The movie is about hunger in America, and how pervasive of a problem it is and how food stamps aren’t enough and how poverty is linked to obesity and how generally the agribusinesses who grow the products that go in junk food get all the money (and subsidies) while the smaller farmers growing fruits and vegetables struggle. It’s all things I know and have heard, but the documentary tied it all together. And then we listened to people who run the food bank and community gardens and who glean fields, which pulled all together for me even more on the local level. And while the documentary and the people speaking talked so much about what can be done on a national level (as in, the legislation that needs to be supported), what it really made me think of are the things that can be done on an individual level, the things that I need to do more of.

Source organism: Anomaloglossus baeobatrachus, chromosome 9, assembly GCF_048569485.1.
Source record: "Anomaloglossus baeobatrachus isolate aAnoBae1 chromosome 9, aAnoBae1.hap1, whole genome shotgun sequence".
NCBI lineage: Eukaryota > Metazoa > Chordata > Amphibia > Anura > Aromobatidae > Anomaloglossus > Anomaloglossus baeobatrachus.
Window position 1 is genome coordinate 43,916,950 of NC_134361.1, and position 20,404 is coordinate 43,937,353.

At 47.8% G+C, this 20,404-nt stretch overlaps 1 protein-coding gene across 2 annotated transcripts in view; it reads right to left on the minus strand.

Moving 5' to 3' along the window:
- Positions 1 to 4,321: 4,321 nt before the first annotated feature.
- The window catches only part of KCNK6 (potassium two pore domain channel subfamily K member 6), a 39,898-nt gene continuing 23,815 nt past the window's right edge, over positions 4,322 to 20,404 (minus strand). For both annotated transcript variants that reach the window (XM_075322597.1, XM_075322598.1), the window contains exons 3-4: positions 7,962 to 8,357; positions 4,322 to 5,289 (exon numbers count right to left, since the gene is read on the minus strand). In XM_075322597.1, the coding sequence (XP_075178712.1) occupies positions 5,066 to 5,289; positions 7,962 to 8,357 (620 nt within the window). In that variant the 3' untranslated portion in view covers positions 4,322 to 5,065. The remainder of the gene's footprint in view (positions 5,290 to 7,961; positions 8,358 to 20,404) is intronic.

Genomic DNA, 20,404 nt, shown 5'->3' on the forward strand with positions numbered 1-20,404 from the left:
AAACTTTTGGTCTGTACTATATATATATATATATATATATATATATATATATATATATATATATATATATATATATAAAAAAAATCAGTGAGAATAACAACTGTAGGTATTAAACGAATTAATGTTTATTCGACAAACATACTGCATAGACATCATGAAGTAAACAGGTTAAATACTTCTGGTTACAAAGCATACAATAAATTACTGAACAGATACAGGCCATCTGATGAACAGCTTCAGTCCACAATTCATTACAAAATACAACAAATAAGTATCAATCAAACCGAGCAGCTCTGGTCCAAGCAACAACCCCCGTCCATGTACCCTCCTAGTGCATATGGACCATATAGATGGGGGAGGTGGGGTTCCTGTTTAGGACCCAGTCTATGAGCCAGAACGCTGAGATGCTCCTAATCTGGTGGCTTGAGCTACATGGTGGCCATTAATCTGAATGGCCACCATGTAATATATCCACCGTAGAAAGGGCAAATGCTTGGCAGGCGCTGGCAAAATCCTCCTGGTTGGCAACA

1. Contributing more to local food pantries. Every month our church collects items to send to a church down the road that has a food pantry. And since I also work at my church, I also occasionally come into contact with people who show up looking for food, and we often direct them to that food pantry (along with a couple of others in the area). And yet over the past couple of weeks I’ve begun realizing how very little I do to support it. Every week when I go to the grocery store, I’ve started looking for a couple of items to buy to contribute–canned vegetables, peanut butter, pasta, toiletries. By the end of the month I have a whole bag to add to the collection basket. If everyone did that, it would add up. Fast.